# Solving

L'Hospital's Rule states that a limit $L=\lim_{x\to a}\frac{f(x)}{g(x)}=\lim_{x\to a}\frac{f'(x)}{g'(x)}$ if the limit is indeterminate, that is, $\frac{f(a)}{g(a)}=\frac00$
Here, if we substitute x=1 into the function $\frac{x-\ln x-A-B(x-1)-C(x-1)^2}{(x-1)^3}$, we get $\frac{1-A}{0}$. Notice that if the numerator is NOT zero, then the limit will run off to $\pm\infty$. Therefore, it is necessary that A=1 so the limit is indeterminate, otherwise the limit will not converge at all. Apply L'Hospital's Rule...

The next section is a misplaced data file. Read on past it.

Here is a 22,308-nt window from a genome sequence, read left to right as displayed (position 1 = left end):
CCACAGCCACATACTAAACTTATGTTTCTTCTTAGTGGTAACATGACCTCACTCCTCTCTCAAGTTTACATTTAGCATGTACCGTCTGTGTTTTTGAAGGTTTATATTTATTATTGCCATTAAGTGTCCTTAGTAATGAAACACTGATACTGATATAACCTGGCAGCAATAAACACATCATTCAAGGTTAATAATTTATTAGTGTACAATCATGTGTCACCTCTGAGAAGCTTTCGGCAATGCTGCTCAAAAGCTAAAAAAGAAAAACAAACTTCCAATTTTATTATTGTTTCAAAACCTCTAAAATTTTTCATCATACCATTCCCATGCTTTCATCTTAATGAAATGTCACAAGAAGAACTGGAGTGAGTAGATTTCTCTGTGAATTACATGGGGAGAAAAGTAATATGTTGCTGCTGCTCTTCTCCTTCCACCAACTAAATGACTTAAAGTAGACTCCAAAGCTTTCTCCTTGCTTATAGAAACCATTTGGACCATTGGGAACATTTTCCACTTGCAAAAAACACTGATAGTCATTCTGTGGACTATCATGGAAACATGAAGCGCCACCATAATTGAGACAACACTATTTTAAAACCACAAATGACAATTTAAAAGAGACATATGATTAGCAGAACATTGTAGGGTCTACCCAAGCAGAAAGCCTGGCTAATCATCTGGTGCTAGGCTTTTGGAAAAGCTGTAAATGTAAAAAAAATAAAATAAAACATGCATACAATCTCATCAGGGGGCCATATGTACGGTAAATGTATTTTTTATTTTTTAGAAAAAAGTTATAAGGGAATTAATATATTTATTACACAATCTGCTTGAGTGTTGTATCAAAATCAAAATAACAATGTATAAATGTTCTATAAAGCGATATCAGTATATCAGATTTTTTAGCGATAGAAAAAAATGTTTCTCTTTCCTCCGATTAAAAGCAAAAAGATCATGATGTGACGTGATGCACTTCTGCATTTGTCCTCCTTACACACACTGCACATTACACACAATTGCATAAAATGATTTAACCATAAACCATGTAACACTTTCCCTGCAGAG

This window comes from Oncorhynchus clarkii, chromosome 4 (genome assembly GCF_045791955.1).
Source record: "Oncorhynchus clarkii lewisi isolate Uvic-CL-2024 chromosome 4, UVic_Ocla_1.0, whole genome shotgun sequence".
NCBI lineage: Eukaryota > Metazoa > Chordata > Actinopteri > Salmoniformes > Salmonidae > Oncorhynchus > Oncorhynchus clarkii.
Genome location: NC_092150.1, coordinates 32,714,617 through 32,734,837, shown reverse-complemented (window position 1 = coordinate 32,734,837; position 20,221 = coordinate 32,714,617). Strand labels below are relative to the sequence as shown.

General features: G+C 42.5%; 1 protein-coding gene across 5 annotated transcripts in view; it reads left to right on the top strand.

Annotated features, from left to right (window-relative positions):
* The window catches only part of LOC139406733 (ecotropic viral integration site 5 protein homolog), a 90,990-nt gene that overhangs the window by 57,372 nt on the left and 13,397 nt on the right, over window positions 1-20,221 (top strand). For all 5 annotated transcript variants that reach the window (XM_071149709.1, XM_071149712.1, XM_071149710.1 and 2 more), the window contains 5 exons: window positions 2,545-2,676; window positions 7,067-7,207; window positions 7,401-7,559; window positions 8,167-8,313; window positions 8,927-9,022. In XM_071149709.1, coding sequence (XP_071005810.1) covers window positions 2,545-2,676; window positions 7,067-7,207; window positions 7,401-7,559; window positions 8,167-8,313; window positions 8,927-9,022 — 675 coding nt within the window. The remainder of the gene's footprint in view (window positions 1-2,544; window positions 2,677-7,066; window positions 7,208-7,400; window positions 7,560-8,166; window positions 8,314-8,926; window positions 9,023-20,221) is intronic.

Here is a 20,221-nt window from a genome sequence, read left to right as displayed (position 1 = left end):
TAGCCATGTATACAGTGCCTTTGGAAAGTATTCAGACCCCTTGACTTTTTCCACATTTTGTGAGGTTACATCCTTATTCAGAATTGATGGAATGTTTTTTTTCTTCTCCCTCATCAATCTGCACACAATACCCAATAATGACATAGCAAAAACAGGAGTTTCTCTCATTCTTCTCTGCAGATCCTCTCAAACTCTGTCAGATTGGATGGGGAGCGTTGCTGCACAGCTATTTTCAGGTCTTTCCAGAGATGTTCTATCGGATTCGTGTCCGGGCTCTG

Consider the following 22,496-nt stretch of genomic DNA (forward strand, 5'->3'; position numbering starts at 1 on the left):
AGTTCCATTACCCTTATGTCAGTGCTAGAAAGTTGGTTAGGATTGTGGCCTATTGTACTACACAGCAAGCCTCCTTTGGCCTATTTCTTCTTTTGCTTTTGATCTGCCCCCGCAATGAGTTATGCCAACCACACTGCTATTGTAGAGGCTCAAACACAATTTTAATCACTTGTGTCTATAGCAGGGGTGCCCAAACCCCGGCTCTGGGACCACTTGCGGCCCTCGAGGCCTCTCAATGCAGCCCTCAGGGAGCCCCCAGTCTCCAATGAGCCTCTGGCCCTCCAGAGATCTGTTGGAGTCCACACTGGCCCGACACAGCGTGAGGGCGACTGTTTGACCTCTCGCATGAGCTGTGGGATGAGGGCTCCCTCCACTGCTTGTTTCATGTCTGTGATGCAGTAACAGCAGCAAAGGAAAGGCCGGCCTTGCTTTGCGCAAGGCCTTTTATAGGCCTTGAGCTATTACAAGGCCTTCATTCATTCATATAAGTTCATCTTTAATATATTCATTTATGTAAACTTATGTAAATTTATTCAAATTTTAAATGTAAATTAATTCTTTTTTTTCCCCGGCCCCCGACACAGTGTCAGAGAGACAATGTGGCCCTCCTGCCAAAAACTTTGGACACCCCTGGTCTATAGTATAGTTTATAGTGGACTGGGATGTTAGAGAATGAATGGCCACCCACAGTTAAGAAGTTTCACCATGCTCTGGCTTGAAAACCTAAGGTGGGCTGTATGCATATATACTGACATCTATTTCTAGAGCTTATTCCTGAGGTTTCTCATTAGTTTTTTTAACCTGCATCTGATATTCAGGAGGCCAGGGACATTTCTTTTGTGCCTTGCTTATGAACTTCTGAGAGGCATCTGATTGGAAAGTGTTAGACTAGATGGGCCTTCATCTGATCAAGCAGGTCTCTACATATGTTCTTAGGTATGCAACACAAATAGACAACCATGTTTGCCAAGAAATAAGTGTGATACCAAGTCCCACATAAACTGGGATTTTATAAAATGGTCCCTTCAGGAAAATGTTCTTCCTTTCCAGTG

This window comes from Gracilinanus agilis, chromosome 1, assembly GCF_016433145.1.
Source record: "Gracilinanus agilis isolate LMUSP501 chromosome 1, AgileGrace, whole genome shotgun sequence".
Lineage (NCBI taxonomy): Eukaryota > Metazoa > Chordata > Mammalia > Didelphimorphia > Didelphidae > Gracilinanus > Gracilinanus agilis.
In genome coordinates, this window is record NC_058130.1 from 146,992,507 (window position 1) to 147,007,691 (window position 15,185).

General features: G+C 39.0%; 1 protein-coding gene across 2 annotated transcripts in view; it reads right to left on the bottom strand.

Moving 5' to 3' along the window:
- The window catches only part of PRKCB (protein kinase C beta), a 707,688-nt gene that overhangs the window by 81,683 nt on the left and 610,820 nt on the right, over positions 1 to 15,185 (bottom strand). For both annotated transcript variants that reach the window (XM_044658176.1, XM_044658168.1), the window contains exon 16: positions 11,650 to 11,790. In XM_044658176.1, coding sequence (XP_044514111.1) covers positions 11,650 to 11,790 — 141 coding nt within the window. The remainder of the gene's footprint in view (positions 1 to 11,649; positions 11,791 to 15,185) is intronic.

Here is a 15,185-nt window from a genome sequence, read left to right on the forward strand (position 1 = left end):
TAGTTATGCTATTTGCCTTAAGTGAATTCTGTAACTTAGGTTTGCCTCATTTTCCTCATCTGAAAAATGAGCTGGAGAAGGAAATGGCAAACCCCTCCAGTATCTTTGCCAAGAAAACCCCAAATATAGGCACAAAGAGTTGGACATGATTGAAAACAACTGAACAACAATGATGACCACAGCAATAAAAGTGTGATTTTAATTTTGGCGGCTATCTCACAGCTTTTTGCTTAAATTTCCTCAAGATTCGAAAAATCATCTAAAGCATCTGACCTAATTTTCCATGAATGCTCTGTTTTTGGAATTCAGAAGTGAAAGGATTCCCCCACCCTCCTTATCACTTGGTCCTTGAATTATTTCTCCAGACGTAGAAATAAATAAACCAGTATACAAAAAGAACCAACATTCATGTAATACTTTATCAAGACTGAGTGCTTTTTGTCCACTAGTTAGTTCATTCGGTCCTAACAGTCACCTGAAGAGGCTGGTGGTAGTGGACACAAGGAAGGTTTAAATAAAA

Now $L=\lim_{x\to1}\frac{1+2/x-B-2C(x-1)}{3(x-1)^2}$, so repeat the process to find B. Keep going and you can get A,B,C, and also the final value of the limit L.